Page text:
While Jenkins assignment after the play-action is unknown, if the EMOL (end man on line of scrimmage) is responsible for Anderson then he needs to be attacking him much sooner. Standing still for a few seconds then attacking once you finally realize what is going on is hopeless (read your keys). At that point, screw it and blow your assignment and cover Olsen.


Two plays later, the Panthers are closer to the Buc's endzone. They are in an I-formation and will again show a play-fake. However, this time it is going to be the cheapest play-fake you will ever see. Watch how the Panthers left tackle, left guard, and center block on this play.


Enlarge the image if you need to. They all pass set. None of them fire forward with low leverage and aggressively look for blockers. Nothing about the offensive line says run. However, the linebackers seem sold on the fact that Anderson has his back turned. This is something that the linebackers should never be reading.


Now this has to be obvious. Olsen is sprinting past your linebackers and the offensive line has done nothing to open running lanes. However, at this point the defense has been blown and only a really poor throw could save the defense.


Surprisingly, the linebackers are still moving forward. Why not make this throw even easier? The cover-2 coverage should be pretty obvious. The safeties can't and shouldn't do much about this route. This is 100% on the linebackers.


Ohhhhhh... They aren't running the ball.


A few plays later, the Panthers are on the goal-line. Again, the Panthers are going to use play-action. However, this time it is an actual read. Anderson is going to read Casillas who is lined up over Olsen to see whether or not he should hand the ball off.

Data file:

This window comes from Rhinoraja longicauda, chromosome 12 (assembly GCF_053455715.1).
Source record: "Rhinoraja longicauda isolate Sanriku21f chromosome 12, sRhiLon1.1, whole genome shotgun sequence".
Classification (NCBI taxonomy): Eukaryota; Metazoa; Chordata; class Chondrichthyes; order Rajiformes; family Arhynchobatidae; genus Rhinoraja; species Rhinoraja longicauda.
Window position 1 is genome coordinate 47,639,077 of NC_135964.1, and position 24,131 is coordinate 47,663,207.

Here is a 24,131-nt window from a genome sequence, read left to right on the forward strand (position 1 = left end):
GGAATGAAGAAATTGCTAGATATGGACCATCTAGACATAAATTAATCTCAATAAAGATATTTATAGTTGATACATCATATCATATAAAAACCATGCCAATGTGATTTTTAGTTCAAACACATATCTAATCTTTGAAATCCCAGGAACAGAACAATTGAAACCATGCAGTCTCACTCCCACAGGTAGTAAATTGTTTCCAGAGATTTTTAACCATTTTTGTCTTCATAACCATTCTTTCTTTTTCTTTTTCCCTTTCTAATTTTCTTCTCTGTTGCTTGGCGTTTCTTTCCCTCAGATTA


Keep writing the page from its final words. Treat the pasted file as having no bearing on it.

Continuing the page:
At the mesh point, Anderson sees Casillas moving towards the line. Olsen runs a great route as he bends wide of the linebacker.


Again, the linebackers bite on a play-fake and leave the only major receiving threat for the Panthers wide open. However, why did the linebackers bite so hard this time?


That bright circle is the Panther's center over four yards down field blocking David into the endzone while Anderson still has the ball in his fingers. When I saw this live I was pissed. In the previous play we saw the linebackers being foolish and biting on nothing. Now, however, there is an offensive lineman blocking a linebacker in coverage.

Quoting the NFL Rulebook:

Illegally Downfield. An ineligible offensive player is illegally downfield if:

(a) he moves more than one yard beyond the line of scrimmage without contacting an opponent; or

(b) after losing contact with an opponent within one yard of the line of scrimmage, he advances more

than one yard beyond the line of scrimmage

There is an argument for that the NFL does give a little leeway with this rule. However, we are talking three to four yards. The ball starts on the six and he is blocking David on the two.


A few frames later, the ball is now in the air and David is getting blocked further backwards.

To quote another article of the Rulebook:

After the ball leaves the passer’s hand, ineligible pass receivers can

advance more than one yard beyond the line of scrimmage, or beyond the position reached by their initial

charge, provided that they do not block or contact a defensive player, who is more than one yard beyond

the line of scrimmage, until the ball is touched by a player of either team.

Whelp, this shouldn't be a touchdown. These rules are in place to protect the defense from being run in circles. Offensive linemen blocking linebackers in coverage is the biggest telltale sign of run. However, Anderson pops his head back up and throws a touchdown.

Ending my rant, the Buccaneers defense played miserably against the Panthers. The shouldn't-be-touchdown means little in the grand scheme of things. The defense failed to read its keys and react properly time and again. I really hope this week of practice is spent emphasizing basic fundamentals and not complex schemes.

I don't really mind if the Bucs get outsmarted. If they aren't missing tackles, blowing coverages, and playing passive defense then I wouldn't be disappointed after a loss. I really just want to see this defense go back to playing fast and flying around. Honestly, can the Bucs really lose a game by more than a possession if the defense doesn't make these mistakes?